I first chatted with then Coca-Cola (KO) president and COO James Quincey in 2015 (can't find the video right now, it's early -- moving fast).
At the time, it was apparent to me Quincey would soon be announced as successor to long-time Coke CEO Muhtar Kent. Even back then, I got the sense Quincey was ready to rock the hot seat at Coke and transform the company. He was likely to move fast to bring Coke into the modern era of drink consumption.
After getting his CEO sea legs under him in 2017 (started officially May 2017), Quincey has been all business in 2018. And shareholders -- such as largest outside holder Warren Buffett -- should be excited about the energy shot he has given a legacy packaged goods company. It's surely a jolt that a struggling Campbell Soup (CPB) could use from a new CEO.
Within weeks, Quincey has signed off on a stake in fast-growing Gatorade rival BodyArmor and today, a $5 billion play for international coffee maker Costa. Quincey strongly signaled deals of this magnitude would be coming in an interview with me this past February (watch below). The coffee deal, while expensive on the surface, will probably look like a drop in the bucket 10, 20, 30 years down the line. Coke will move fast to push forward with Costa's retail stores overseas, launch more ready to drink coffee beverages, and bring the brand to the U.S. via retail stores and bagged coffee. One should also expect coffee infused sodas.
The deal is a negative to established coffee brands such as Starbucks (SBUX) and Dunkin' Brands (DNKN) as they now have a large competitor itching to extract value from a coffee acquisition. Further, with Coca-Cola gaining access to coffee retail stores via Costa (and by extension, its food menu) expect it to study hard the prospects of entering the food business in 2019 or 2020. So far so good, James.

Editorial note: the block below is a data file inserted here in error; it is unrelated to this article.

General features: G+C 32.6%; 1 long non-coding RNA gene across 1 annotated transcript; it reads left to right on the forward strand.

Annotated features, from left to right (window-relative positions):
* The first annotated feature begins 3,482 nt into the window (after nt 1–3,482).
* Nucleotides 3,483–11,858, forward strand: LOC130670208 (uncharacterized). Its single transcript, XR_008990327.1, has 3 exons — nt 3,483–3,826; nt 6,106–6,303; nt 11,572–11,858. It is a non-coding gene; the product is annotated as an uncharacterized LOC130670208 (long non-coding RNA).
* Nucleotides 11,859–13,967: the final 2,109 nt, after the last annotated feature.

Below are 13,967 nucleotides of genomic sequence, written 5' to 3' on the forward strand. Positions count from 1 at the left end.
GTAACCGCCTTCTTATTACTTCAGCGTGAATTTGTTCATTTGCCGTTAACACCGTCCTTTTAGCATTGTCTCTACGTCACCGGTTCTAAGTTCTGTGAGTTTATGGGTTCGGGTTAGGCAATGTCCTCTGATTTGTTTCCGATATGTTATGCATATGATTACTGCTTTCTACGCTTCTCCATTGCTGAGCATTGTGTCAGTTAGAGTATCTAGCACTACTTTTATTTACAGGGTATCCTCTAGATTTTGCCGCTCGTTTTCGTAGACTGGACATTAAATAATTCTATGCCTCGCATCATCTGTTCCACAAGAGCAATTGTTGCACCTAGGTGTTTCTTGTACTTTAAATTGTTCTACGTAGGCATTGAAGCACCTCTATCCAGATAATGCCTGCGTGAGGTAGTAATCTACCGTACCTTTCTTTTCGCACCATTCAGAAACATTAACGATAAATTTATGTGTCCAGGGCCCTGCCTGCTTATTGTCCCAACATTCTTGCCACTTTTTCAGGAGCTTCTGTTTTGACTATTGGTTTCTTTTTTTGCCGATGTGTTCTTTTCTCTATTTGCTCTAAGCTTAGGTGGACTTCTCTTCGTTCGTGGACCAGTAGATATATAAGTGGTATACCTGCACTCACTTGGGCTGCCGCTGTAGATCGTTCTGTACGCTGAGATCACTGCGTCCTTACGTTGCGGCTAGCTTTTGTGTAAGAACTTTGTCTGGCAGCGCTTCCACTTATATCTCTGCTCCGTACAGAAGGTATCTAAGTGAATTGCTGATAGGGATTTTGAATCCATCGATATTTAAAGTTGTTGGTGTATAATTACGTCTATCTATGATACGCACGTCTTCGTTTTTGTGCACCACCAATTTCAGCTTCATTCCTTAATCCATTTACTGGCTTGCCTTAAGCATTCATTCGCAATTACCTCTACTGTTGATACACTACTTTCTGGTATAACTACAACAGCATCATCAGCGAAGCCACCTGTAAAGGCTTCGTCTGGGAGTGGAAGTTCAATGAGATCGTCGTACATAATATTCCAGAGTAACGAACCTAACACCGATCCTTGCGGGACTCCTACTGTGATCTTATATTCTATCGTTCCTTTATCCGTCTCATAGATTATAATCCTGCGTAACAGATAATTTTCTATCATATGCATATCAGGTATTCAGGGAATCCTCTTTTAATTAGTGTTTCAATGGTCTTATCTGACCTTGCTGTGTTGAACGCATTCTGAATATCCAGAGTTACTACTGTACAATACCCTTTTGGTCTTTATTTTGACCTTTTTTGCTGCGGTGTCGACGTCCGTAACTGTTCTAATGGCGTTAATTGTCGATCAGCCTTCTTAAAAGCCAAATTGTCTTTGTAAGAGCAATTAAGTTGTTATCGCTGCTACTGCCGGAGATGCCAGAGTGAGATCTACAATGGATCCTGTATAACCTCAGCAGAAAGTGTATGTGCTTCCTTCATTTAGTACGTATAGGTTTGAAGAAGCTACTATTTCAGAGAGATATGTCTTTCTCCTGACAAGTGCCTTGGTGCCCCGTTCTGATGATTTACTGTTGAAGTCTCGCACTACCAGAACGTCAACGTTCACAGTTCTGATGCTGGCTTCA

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Speaking of Buffett, the 'Oracle of Omaha' dropped an interesting comment in an interview with Fox Business on Thursday. On why he has decided to no longer to host MBA and undergraduate business students (which he has done for years): "It does require committing yourself six or seven months [in advance] and I never would not want to show up -- so I decided to pack it up."
This could mean a couple things, if one were to read into it. First, Buffett is ready to step aside as Berkshire's leader in 2019 and doesn't want to upstage its new leader with scores of public appearances. Or, Buffett is nearing one last elephant of a deal and will need every ounce of energy to integrate it into Berkshire.
We won't touch on the morbid third thing, but there is that.
Retail earnings season officially ended Thursday, but not before I talked with Abercrombie & Fitch (ANF) CEO Fran Horowitz. Similar to Quincey, Horowitz is driving real change at the company that the market needs to better understand. Abercrombie shares were smoked on Thursday following better than expected earnings. It was a similar reaction American Eagle Outfitters (AEO) saw in response to strong earnings the day before. But Abercrombie shares are likely to recover into the holiday season due to the momentum within product categories and solid U.S. economic conditions.
"I am excited about the back half of the year. I think the momentum we are coming in with from the first half, the product acceptance is strong, which gives me confidence in the back half of the year. Denim is strong, with new trends emerging," Horowitz told me. Three cheers to ripped denim being back in style -- I was an avid wearer of the stuff to the clubs way back when.
The activist investor saga at struggling soup maker Campbell Soup is just beginning, @JacobSonenshine and yours truly reason.
We also think Starbucks has to do more than release lower sugar frappes to reawaken the lagging stock price. Here are our three suggestions to Starbucks executives.